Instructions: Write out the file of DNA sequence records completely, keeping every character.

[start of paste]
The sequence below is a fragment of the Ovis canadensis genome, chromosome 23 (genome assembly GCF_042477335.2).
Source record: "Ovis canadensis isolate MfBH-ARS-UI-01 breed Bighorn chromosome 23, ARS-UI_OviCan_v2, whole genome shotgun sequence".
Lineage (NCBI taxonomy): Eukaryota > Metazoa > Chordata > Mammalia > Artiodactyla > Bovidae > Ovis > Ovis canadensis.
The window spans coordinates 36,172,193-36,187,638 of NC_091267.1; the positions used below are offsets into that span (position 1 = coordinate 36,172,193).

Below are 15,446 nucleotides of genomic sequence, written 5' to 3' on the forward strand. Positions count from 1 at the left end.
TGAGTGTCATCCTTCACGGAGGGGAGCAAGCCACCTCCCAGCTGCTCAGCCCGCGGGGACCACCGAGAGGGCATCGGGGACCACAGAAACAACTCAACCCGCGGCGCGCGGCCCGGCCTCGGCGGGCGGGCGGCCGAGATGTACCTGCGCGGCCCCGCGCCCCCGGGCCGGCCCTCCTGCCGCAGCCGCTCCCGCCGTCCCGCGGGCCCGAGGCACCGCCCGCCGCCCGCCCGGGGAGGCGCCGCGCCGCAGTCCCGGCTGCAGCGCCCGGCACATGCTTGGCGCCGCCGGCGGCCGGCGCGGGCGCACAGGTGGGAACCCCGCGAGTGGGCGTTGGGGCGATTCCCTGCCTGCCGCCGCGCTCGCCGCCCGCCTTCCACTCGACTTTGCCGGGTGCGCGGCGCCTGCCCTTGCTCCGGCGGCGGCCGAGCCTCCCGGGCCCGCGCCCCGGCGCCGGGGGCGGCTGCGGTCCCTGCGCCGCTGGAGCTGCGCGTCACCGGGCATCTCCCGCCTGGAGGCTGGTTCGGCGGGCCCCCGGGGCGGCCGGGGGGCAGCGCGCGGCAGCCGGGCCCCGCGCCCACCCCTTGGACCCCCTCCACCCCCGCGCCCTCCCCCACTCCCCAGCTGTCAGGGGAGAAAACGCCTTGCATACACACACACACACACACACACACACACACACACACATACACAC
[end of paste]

The sequence below is a fragment of the Ovis canadensis genome, chromosome 23 (genome assembly GCF_042477335.2).
Source record: "Ovis canadensis isolate MfBH-ARS-UI-01 breed Bighorn chromosome 23, ARS-UI_OviCan_v2, whole genome shotgun sequence".
Lineage (NCBI taxonomy): Eukaryota > Metazoa > Chordata > Mammalia > Artiodactyla > Bovidae > Ovis > Ovis canadensis.
The window spans coordinates 36,172,193-36,187,638 of NC_091267.1; the positions used below are offsets into that span (position 1 = coordinate 36,172,193).

Below are 15,446 nucleotides of genomic sequence, written 5' to 3' on the forward strand. Positions count from 1 at the left end.
TGAGTGTCATCCTTCACGGAGGGGAGCAAGCCACCTCCCAGCTGCTCAGCCCGCGGGGACCACCGAGAGGGCATCGGGGACCACAGAAACAACTCAACCCGCGGCGCGCGGCCCGGCCTCGGCGGGCGGGCGGCCGAGATGTACCTGCGCGGCCCCGCGCCCCCGGGCCGGCCCTCCTGCCGCAGCCGCTCCCGCCGTCCCGCGGGCCCGAGGCACCGCCCGCCGCCCGCCCGGGGAGGCGCCGCGCCGCAGTCCCGGCTGCAGCGCCCGGCACATGCTTGGCGCCGCCGGCGGCCGGCGCGGGCGCACAGGTGGGAACCCCGCGAGTGGGCGTTGGGGCGATTCCCTGCCTGCCGCCGCGCTCGCCGCCCGCCTTCCACTCGACTTTGCCGGGTGCGCGGCGCCTGCCCTTGCTCCGGCGGCGGCCGAGCCTCCCGGGCCCGCGCCCCGGCGCCGGGGGCGGCTGCGGTCCCTGCGCCGCTGGAGCTGCGCGTCACCGGGCATCTCCCGCCTGGAGGCTGGTTCGGCGGGCCCCCGGGGCGGCCGGGGGGCAGCGCGCGGCAGCCGGGCCCCGCGCCCACCCCTTGGACCCCCTCCACCCCCGCGCCCTCCCCCACTCCCCAGCTGTCAGGGGAGAAAACGCCTTGCATACACACACACACACACACACACACACACACACACACATACACAC